When footage emerged earlier this month of Solange Knowles physically attacking Jay Z in an elevator, many shared the video with amusement and wisecracks, turning the event into entertainment. But others rightly pointed out the double standard rooted in this behavior; if the altercation had featured a man hitting a woman, the audience would have been outraged.
Filmed with hidden cameras in a public place, the video first shows a man shoving and shouting at a woman, who repeatedly asks him to take his hands off her. When he pushes her up against a fence with his hands on her face, several bystanders jump in; a kind man offers his nearby office as respite, while another person threatens to call the police, telling the woman, "You don't have to put up with that honey, he's a wanker."
When the video turns the tables on the situation, however, the onlookers react quite differently. Seeing the woman pushing the man around, cursing loudly as she hits him, people in the crowd smirk, giggle and generally look on in amusement as they continue to eat their lunch and walk on by.
As Julianne Ross wrote for PolicyMic following the Solange-Jay Z incident, "When we make light of violence against men, we set a terrible precedent."
And while it's dramatically underreported, numbers prove that domestic abuse is a real problem. Almost 40% of domestic violence is suffered by men, according to the ManKind Initiative. In the U.K., 720,000 men were victimized last year. In the U.S., that number is almost 3.2 million men.
Most studies show that women are still at greater risk than men of suffering from domestic violence, which affects one in four women compared to one in seven men. When rape is not included in the count, more men than women are victims of intimate partner physical violence, according to a national survey in 2010 by the Centers for Disease Control and Department of Justice.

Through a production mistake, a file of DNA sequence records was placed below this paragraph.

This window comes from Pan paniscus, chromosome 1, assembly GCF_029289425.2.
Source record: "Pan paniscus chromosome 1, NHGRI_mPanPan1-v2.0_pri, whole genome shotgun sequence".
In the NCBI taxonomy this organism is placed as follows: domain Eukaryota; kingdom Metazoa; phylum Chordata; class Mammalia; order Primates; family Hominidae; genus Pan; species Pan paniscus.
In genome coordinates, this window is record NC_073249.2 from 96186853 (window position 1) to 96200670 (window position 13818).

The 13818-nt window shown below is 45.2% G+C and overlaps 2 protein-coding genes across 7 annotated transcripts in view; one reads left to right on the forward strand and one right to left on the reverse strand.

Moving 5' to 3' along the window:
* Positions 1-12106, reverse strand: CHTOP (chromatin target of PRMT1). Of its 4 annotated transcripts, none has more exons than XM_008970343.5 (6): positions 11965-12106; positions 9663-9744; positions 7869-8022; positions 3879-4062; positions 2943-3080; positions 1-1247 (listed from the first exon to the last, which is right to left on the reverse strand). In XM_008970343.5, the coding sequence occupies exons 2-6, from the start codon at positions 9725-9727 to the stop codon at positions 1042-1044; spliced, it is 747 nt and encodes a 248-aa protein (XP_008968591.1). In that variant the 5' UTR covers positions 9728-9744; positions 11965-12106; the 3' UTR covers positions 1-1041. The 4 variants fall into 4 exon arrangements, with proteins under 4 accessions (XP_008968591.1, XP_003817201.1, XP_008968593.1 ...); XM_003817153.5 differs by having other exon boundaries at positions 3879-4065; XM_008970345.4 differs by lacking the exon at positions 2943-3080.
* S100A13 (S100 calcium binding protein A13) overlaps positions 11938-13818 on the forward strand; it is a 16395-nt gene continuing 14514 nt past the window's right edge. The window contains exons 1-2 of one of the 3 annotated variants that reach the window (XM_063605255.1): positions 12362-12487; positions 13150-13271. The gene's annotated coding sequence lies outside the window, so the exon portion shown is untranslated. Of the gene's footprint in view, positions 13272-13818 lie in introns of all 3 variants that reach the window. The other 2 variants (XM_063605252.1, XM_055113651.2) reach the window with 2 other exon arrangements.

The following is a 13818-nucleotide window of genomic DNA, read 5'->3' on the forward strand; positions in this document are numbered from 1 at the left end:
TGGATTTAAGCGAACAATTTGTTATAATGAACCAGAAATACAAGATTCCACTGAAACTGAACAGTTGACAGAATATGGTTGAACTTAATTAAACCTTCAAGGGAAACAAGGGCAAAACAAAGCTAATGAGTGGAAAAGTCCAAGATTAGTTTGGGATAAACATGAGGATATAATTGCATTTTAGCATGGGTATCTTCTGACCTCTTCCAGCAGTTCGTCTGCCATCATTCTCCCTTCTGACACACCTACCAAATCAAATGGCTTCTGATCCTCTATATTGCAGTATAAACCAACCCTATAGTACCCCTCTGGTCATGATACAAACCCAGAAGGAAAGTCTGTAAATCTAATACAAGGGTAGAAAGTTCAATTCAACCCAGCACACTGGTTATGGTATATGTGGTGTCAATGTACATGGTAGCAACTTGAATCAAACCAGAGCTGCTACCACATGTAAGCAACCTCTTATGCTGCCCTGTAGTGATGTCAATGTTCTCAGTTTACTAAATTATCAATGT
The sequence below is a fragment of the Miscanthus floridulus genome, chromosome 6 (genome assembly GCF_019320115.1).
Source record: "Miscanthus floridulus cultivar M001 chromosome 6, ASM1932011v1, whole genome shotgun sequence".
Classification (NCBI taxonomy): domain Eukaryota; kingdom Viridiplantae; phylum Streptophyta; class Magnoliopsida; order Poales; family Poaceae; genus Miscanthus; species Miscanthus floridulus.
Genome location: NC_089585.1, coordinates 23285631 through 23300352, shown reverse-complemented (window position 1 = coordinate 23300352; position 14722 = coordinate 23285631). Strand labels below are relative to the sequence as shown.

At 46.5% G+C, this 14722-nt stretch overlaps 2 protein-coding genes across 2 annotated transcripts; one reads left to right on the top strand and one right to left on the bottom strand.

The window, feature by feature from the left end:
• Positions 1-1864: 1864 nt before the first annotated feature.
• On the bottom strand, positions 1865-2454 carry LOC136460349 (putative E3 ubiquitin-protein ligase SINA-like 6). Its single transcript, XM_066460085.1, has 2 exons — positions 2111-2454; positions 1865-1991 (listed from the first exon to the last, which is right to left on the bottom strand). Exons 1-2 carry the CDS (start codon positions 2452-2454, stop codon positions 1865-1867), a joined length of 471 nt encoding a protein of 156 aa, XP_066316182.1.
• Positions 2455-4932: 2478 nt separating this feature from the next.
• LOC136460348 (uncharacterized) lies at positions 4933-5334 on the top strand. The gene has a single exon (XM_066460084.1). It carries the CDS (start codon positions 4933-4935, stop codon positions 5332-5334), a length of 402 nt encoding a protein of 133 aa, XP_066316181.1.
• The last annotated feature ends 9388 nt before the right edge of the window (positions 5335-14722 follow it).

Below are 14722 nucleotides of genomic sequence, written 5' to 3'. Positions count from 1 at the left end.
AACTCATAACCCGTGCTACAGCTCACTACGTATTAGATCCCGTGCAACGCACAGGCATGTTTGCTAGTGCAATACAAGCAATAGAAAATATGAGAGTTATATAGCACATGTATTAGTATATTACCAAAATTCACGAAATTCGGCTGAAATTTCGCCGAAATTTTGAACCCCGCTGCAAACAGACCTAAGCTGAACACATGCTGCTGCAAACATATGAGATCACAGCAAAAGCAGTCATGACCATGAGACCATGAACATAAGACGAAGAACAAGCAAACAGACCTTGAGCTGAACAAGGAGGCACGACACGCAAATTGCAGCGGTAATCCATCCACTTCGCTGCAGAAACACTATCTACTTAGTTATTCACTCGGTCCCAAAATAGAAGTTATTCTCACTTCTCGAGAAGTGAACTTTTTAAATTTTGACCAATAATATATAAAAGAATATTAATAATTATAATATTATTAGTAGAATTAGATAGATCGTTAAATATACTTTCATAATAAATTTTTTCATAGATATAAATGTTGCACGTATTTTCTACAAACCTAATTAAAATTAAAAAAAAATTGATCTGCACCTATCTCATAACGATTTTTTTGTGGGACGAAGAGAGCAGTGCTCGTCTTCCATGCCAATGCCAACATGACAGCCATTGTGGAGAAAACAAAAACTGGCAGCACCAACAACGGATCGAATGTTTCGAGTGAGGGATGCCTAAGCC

Either way, the physical and psychological trauma inflicted by domestic abuse is equally damaging for both genders; men are as likely to feel fear, guilt, shame and humiliation while suffering from depression, anxiety and antisocial behavior.
Image Credit (all): YouTube
In some instances, men suffer more than women at the hands of abusive partners. Married or cohabiting men and men with a longterm illnesses or disabilities are more likely than their female counterparts to experience domestic violence. Of those who suffer partner abuse, men are more likely to suffer from severe force than women, according to the ManKind Initiative. And even though it's almost never spoken about, gay and trans men are at an increased risk of domestic violence than even their straight counterparts.
Despite this, men are half as likely than women to report incidents of domestic violence, due to regressive societal beliefs that men should be strong, self-reliant and more powerful than women. And while there is infrastructure in place to help abused women — from people on the street to clinics and shelters — there is much less support in place to help men.
To raise awareness about these little known facts, the ManKind Initiative has also launched the hashtag #ViolenceIsViolence to accompany its video.
society will side with the female, because it is what everyone will assume. Im absolutely appalled but all this. #ViolenceIsViolence— Talal Omar (@illusionsofme) May 30, 2014
It should be noted that the video is not without critics. Some have complained that the video producers manipulated the footage, combining shots from different times of day to create the desired effect. Others also spoke out about the difficulty of finding accurate and reliable statistics about male domestic violence; numbers and definitions differ between organizations. Polly Neate, who runs Women's Aid, points out in the Telegraph that women comprise 89% of those who experience ongoing domestic violence, and that men suffer mostly at the hands of male partners.
These are important caveats to notice. But the core point of the video remains: Any person can be a victim of domestic abuse.
"We need to change the way we look at domestic violence... I don't see it in any way as a gender issue. I see it as a power and a control issue," Curt Rogers, executive director of the Gay Men's Domestic Violence Program, told the Atlantic. "The bottom line for me [is that] it happens to men, period, so we should be inclusive in our approach and not marginalize the male victim population."